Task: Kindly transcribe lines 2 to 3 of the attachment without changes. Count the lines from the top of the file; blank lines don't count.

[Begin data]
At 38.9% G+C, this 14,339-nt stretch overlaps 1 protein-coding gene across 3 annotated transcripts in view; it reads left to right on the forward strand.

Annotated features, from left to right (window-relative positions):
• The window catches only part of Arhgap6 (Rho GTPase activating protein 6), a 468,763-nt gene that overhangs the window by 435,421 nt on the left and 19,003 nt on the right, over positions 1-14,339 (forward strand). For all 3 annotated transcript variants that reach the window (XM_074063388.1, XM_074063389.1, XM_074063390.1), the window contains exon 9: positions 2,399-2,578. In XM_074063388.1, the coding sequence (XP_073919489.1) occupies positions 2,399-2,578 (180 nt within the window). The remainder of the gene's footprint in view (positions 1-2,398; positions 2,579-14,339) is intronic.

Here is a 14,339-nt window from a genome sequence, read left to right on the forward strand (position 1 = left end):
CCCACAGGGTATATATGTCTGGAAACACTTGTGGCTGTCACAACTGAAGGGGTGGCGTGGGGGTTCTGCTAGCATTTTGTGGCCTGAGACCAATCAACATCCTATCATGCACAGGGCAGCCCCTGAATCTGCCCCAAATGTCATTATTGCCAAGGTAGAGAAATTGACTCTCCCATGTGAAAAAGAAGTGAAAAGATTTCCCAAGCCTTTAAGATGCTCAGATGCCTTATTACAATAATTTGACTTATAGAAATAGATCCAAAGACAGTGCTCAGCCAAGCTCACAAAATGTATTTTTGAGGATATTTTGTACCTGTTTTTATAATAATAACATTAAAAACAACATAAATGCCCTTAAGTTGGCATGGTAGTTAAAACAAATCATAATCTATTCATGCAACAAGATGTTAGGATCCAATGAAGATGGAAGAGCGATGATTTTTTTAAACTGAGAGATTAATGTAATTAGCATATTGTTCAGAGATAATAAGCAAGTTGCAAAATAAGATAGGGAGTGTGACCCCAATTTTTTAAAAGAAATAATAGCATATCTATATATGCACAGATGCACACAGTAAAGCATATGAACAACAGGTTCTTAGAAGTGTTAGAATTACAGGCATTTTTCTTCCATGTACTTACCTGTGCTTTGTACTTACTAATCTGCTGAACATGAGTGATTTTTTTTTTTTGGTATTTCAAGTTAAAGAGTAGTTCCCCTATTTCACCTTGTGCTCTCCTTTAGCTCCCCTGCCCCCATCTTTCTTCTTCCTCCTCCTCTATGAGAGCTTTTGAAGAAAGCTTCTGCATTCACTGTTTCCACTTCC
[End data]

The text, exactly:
Annotated features, from left to right (window-relative positions):
• The window catches only part of Arhgap6 (Rho GTPase activating protein 6), a 468,763-nt gene that overhangs the window by 435,421 nt on the left and 19,003 nt on the right, over positions 1-14,339 (forward strand). For all 3 annotated transcript variants that reach the window (XM_074063388.1, XM_074063389.1, XM_074063390.1), the window contains exon 9: positions 2,399-2,578. In XM_074063388.1, the coding sequence (XP_073919489.1) occupies positions 2,399-2,578 (180 nt within the window). The remainder of the gene's footprint in view (positions 1-2,398; positions 2,579-14,339) is intronic.